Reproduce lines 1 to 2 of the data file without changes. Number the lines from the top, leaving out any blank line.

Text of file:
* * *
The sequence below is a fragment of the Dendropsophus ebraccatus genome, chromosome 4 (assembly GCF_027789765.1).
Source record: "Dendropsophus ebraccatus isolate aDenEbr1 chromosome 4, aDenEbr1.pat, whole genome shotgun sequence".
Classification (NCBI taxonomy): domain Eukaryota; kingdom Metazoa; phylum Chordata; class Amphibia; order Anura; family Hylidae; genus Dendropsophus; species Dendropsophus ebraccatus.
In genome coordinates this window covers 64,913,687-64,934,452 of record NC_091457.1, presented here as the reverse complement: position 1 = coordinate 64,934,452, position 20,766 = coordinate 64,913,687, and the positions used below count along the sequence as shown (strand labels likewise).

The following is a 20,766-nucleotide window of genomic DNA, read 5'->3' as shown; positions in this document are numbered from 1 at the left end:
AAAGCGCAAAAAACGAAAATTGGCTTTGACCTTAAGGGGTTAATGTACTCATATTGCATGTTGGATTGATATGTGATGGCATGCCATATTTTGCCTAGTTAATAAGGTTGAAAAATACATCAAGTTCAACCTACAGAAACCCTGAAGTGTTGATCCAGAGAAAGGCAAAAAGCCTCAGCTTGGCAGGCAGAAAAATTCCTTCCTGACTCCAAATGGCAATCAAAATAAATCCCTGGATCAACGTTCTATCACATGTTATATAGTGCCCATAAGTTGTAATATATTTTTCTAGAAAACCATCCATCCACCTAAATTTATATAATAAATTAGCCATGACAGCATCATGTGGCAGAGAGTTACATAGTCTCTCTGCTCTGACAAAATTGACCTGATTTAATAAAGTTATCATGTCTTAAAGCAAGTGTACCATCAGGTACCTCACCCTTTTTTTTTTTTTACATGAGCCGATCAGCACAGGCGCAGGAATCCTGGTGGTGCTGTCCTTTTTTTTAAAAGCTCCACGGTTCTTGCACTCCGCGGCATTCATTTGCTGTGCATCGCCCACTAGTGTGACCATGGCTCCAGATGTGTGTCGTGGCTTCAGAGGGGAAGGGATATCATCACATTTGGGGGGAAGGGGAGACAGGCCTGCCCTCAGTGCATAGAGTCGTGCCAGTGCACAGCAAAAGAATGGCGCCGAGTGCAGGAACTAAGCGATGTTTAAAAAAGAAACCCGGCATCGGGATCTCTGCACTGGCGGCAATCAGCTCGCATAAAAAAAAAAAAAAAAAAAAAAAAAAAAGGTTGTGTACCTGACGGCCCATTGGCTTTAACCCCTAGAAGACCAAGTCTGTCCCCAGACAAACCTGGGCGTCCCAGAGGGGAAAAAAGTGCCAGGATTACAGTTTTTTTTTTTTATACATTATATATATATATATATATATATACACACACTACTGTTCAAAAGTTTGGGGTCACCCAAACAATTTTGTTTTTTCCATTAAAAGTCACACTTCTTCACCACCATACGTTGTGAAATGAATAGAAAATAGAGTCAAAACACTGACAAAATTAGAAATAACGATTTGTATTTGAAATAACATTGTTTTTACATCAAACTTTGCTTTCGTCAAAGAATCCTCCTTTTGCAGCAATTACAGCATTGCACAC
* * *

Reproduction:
The sequence below is a fragment of the Dendropsophus ebraccatus genome, chromosome 4 (assembly GCF_027789765.1).
Source record: "Dendropsophus ebraccatus isolate aDenEbr1 chromosome 4, aDenEbr1.pat, whole genome shotgun sequence".